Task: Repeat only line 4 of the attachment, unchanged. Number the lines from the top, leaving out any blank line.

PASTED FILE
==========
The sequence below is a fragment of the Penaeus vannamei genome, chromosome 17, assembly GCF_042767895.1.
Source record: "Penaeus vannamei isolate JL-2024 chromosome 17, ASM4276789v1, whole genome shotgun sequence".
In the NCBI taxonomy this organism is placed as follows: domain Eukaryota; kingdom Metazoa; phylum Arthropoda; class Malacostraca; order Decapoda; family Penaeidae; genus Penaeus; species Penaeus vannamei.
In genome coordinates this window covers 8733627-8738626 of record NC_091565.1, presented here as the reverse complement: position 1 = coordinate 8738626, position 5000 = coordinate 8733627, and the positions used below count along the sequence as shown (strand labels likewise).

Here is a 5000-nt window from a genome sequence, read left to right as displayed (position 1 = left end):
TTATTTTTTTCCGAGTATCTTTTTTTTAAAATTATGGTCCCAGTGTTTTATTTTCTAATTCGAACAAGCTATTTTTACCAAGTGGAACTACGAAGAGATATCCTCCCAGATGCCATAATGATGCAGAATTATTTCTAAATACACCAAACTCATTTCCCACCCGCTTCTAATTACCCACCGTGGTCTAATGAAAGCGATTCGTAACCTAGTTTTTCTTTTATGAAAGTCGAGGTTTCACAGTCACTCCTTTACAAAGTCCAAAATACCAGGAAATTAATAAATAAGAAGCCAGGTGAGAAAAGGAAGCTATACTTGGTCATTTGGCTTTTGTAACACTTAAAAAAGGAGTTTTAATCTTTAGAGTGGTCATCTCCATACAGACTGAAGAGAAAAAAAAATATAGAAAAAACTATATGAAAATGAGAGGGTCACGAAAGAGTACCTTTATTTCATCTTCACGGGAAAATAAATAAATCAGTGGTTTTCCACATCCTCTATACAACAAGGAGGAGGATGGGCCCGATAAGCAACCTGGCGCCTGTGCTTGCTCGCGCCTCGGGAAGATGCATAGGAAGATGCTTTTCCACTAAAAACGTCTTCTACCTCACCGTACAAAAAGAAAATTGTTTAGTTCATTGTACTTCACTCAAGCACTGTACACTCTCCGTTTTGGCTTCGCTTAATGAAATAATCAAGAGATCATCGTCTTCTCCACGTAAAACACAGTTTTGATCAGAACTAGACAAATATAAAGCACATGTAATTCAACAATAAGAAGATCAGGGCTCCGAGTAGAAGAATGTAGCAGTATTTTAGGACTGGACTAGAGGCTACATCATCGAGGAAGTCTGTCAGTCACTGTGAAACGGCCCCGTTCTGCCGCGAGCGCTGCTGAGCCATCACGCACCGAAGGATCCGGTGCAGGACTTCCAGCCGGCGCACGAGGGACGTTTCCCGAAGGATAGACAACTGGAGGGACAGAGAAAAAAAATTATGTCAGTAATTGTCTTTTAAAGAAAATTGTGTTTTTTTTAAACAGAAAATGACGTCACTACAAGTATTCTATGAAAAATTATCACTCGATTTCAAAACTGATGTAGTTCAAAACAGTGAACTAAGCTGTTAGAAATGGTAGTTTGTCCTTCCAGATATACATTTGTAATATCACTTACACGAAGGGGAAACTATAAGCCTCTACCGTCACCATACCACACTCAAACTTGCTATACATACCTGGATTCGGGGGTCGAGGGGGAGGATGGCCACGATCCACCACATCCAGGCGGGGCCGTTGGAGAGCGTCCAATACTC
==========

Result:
In genome coordinates this window covers 8733627-8738626 of record NC_091565.1, presented here as the reverse complement: position 1 = coordinate 8738626, position 5000 = coordinate 8733627, and the positions used below count along the sequence as shown (strand labels likewise).